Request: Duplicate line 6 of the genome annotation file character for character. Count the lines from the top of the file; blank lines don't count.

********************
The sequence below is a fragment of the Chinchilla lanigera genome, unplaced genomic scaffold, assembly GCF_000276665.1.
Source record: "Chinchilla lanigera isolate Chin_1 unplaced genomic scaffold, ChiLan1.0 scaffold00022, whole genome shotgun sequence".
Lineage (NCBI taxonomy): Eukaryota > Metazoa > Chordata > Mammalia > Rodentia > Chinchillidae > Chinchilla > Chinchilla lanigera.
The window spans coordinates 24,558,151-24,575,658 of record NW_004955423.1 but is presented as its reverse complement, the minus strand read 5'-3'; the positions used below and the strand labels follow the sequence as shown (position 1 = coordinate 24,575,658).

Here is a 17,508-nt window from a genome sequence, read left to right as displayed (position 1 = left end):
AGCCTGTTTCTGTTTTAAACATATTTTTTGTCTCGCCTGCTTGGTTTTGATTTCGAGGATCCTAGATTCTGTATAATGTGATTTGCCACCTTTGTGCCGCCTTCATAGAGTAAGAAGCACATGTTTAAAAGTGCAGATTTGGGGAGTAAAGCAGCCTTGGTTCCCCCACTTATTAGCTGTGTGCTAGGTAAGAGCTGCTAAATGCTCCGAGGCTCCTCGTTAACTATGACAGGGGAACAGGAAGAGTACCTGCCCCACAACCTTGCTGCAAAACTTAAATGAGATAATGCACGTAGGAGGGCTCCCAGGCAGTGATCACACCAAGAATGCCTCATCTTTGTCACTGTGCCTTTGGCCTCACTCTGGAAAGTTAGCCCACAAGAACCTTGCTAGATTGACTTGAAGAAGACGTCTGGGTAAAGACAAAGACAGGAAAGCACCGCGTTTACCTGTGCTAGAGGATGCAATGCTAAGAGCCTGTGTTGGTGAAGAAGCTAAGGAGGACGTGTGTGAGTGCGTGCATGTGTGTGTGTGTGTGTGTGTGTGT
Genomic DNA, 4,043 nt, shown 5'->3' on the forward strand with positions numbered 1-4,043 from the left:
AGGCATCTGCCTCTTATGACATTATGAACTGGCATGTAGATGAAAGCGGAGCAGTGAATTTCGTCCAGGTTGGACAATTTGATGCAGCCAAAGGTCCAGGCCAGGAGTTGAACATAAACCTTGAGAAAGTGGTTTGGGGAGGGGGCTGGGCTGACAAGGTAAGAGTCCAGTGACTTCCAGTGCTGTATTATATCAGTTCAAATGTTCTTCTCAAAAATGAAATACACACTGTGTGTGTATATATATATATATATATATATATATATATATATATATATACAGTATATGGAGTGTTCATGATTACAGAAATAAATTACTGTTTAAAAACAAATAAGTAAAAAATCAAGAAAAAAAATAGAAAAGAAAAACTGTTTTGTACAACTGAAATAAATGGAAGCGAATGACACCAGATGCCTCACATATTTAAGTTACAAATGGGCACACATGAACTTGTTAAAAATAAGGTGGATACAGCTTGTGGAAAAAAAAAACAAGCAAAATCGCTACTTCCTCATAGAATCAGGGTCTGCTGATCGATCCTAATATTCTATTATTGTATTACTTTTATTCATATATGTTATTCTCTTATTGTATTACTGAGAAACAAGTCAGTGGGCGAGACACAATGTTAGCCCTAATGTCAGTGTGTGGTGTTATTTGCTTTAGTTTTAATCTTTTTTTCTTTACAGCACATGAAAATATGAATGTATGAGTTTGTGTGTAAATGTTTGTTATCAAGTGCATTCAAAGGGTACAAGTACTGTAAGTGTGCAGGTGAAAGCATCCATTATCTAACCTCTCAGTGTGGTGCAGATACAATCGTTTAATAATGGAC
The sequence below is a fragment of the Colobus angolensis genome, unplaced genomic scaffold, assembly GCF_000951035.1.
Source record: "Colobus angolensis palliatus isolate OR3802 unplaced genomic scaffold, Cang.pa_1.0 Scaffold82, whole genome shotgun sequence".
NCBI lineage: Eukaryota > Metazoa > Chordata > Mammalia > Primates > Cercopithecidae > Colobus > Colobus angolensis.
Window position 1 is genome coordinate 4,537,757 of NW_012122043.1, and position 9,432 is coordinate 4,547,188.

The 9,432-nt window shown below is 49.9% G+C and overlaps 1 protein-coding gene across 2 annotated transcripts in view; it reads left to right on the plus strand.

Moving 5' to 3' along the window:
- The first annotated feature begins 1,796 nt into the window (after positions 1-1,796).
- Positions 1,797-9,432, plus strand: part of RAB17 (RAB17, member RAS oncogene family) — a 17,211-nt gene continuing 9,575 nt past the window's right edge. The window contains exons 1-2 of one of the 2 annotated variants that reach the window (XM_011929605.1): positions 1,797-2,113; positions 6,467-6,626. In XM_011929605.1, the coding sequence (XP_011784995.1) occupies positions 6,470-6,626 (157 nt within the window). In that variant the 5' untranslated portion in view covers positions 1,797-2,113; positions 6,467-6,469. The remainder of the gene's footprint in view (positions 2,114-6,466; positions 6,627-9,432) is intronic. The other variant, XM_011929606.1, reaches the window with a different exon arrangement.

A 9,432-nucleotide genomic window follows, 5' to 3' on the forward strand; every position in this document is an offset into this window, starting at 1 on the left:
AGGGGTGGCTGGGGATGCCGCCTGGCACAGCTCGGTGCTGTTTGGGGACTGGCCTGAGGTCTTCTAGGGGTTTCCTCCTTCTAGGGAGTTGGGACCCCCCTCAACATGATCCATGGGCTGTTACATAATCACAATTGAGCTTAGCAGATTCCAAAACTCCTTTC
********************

AGCCTGTTTCTGTTTTAAACATATTTTTTGTCTCGCCTGCTTGGTTTTGATTTCGAGGATCCTAGATTCTGTATAATGTGATTTGCCACCTTTGTGCCGCCTTCATAGAGTAAGAAGCACATGTTTAAAAGTGCAGATTTGGGGAGTAAAGCAGCCTTGGTTCCCCCACTTATTAGCTGTGTGCTAGGTAAGAGCTGCTAAATGCTCCGAGGCTCCTCGTTAACTATGACAGGGGAACAGGAAGAGTACCTGCCCCACAACCTTGCTGCAAAACTTAAATGAGATAATGCACGTAGGAGGGCTCCCAGGCAGTGATCACACCAAGAATGCCTCATCTTTGTCACTGTGCCTTTGGCCTCACTCTGGAAAGTTAGCCCACAAGAACCTTGCTAGATTGACTTGAAGAAGACGTCTGGGTAAAGACAAAGACAGGAAAGCACCGCGTTTACCTGTGCTAGAGGATGCAATGCTAAGAGCCTGTGTTGGTGAAGAAGCTAAGGAGGACGTGTGTGAGTGCGTGCATGTGTGTGTGTGTGTGTGTGTGTGT